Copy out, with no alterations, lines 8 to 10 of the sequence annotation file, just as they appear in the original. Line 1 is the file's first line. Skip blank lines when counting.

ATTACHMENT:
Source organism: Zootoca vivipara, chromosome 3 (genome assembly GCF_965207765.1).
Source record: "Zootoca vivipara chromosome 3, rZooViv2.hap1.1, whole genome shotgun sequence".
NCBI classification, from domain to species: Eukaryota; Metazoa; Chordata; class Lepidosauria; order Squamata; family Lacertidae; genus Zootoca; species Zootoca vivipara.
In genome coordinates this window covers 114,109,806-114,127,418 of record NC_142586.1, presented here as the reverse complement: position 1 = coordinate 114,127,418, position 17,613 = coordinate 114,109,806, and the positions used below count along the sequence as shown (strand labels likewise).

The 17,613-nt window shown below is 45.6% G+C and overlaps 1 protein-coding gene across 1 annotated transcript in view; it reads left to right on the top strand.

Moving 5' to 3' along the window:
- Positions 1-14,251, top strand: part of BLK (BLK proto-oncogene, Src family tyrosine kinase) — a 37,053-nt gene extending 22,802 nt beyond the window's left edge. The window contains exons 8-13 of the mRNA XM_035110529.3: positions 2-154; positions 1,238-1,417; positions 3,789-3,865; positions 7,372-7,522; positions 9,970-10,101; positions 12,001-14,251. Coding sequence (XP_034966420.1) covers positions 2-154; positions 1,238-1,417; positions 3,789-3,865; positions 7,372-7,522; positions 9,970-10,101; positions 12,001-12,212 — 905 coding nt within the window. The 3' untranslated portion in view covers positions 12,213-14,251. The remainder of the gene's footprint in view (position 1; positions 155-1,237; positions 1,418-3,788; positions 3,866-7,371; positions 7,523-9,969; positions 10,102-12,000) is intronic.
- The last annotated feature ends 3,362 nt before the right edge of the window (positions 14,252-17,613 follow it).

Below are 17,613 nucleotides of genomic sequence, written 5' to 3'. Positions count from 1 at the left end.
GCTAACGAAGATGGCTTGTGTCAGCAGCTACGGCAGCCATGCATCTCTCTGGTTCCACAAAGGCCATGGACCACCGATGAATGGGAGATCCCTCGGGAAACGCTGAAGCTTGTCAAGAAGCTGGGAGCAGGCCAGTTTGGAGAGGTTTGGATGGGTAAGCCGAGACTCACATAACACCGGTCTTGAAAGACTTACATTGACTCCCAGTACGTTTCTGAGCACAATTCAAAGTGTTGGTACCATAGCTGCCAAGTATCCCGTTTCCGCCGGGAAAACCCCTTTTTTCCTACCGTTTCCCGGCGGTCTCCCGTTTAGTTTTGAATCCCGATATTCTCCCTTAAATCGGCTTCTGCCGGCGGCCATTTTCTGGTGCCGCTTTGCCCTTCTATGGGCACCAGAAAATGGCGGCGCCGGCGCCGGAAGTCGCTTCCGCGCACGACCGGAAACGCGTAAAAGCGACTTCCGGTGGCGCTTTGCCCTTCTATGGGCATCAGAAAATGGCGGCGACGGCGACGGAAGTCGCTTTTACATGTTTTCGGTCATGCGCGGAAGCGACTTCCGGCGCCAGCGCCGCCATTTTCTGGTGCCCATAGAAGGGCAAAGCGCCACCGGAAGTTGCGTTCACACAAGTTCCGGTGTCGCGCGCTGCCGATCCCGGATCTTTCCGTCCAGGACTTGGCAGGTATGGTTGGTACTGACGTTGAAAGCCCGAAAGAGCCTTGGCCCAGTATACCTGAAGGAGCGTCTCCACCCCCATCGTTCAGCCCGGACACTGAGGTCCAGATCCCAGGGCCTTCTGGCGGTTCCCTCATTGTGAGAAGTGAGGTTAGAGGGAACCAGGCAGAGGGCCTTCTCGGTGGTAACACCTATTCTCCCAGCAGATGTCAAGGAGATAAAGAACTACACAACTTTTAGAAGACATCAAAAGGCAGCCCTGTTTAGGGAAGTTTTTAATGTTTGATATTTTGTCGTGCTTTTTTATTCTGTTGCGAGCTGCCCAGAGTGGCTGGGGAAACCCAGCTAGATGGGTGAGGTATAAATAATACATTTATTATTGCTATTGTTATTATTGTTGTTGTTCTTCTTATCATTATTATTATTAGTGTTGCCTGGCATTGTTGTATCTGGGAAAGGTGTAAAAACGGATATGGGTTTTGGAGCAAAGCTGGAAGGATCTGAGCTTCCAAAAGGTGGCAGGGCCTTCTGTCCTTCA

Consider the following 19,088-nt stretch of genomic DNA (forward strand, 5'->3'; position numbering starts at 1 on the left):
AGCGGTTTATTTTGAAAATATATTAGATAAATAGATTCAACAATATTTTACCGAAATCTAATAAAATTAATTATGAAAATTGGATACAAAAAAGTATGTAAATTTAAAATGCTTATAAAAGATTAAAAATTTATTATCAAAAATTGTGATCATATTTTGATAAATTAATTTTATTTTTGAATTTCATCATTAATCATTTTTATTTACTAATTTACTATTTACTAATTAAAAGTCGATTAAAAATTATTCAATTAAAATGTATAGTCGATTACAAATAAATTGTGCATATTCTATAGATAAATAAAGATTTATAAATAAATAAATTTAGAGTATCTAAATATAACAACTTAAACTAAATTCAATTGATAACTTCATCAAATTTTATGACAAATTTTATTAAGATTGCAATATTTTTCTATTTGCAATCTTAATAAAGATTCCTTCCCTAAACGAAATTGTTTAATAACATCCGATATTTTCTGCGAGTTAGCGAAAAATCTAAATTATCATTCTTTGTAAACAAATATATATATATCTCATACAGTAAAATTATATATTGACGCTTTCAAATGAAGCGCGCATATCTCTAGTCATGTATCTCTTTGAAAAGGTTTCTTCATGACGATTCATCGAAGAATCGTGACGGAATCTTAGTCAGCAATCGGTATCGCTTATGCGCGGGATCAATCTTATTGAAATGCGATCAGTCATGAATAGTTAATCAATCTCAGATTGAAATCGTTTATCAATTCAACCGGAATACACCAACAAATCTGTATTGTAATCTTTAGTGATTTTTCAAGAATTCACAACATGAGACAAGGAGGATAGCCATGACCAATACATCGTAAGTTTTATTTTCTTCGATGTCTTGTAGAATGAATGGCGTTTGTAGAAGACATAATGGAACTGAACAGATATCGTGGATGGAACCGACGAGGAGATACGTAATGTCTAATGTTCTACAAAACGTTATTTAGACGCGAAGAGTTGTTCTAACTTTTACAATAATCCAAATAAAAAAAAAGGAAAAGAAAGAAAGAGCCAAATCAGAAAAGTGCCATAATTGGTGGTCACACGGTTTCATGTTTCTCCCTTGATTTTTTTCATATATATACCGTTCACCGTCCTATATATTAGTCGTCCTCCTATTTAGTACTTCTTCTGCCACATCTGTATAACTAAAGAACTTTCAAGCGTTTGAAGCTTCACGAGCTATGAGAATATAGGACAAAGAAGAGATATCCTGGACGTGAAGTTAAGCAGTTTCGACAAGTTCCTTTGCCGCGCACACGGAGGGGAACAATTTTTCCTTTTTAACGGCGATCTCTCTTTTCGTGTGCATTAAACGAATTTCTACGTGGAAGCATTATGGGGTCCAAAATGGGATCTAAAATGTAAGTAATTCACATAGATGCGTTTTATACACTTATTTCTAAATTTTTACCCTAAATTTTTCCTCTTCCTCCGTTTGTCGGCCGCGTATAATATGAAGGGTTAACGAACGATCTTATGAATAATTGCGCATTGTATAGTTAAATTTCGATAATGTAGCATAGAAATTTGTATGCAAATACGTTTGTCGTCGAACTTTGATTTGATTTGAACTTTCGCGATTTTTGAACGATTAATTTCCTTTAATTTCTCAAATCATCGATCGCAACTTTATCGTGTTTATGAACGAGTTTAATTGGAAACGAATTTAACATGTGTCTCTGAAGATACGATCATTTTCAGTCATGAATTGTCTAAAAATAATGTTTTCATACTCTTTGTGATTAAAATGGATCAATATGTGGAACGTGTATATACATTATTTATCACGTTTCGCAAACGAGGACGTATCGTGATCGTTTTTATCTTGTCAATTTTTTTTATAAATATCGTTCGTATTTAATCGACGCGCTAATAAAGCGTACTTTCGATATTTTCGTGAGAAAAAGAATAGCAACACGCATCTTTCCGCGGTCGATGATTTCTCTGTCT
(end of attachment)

- The last annotated feature ends 3,362 nt before the right edge of the window (positions 14,252-17,613 follow it).

Below are 17,613 nucleotides of genomic sequence, written 5' to 3'. Positions count from 1 at the left end.
GCTAACGAAGATGGCTTGTGTCAGCAGCTACGGCAGCCATGCATCTCTCTGGTTCCACAAAGGCCATGGACCACCGATGAATGGGAGATCCCTCGGGAAACGCTGAAGCTTGTCAAGAAGCTGGGAGCAGGCCAGTTTGGAGAGGTTTGGATGGGTAAGCCGAGACTCACATAACACCGGTCTTGAAAGACTTACATTGACTCCCAGTACGTTTCTGAGCACAATTCAAAGTGTTGGTACCATAGCTGCCAAGTATCCCGTTTCCGCCGGGAAAACCCCTTTTTTCCTACCGTTTCCCGGCGGTCTCCCGTTTAGTTTTGAATCCCGATATTCTCCCTTAAATCGGCTTCTGCCGGCGGCCATTTTCTGGTGCCGCTTTGCCCTTCTATGGGCACCAGAAAATGGCGGCGCCGGCGCCGGAAGTCGCTTCCGCGCACGACCGGAAACGCGTAAAAGCGACTTCCGGTGGCGCTTTGCCCTTCTATGGGCATCAGAAAATGGCGGCGACGGCGACGGAAGTCGCTTTTACATGTTTTCGGTCATGCGCGGAAGCGACTTCCGGCGCCAGCGCCGCCATTTTCTGGTGCCCATAGAAGGGCAAAGCGCCACCGGAAGTTGCGTTCACACAAGTTCCGGTGTCGCGCGCTGCCGATCCCGGATCTTTCCGTCCAGGACTTGGCAGGTATGGTTGGTACTGACGTTGAAAGCCCGAAAGAGCCTTGGCCCAGTATACCTGAAGGAGCGTCTCCACCCCCATCGTTCAGCCCGGACACTGAGGTCCAGATCCCAGGGCCTTCTGGCGGTTCCCTCATTGTGAGAAGTGAGGTTAGAGGGAACCAGGCAGAGGGCCTTCTCGGTGGTAACACCTATTCTCCCAGCAGATGTCAAGGAGATAAAGAACTACACAACTTTTAGAAGACATCAAAAGGCAGCCCTGTTTAGGGAAGTTTTTAATGTTTGATATTTTGTCGTGCTTTTTTATTCTGTTGCGAGCTGCCCAGAGTGGCTGGGGAAACCCAGCTAGATGGGTGAGGTATAAATAATACATTTATTATTGCTATTGTTATTATTGTTGTTGTTCTTCTTATCATTATTATTATTAGTGTTGCCTGGCATTGTTGTATCTGGGAAAGGTGTAAAAACGGATATGGGTTTTGGAGCAAAGCTGGAAGGATCTGAGCTTCCAAAAGGTGGCAGGGCCTTCTGTCCTTCA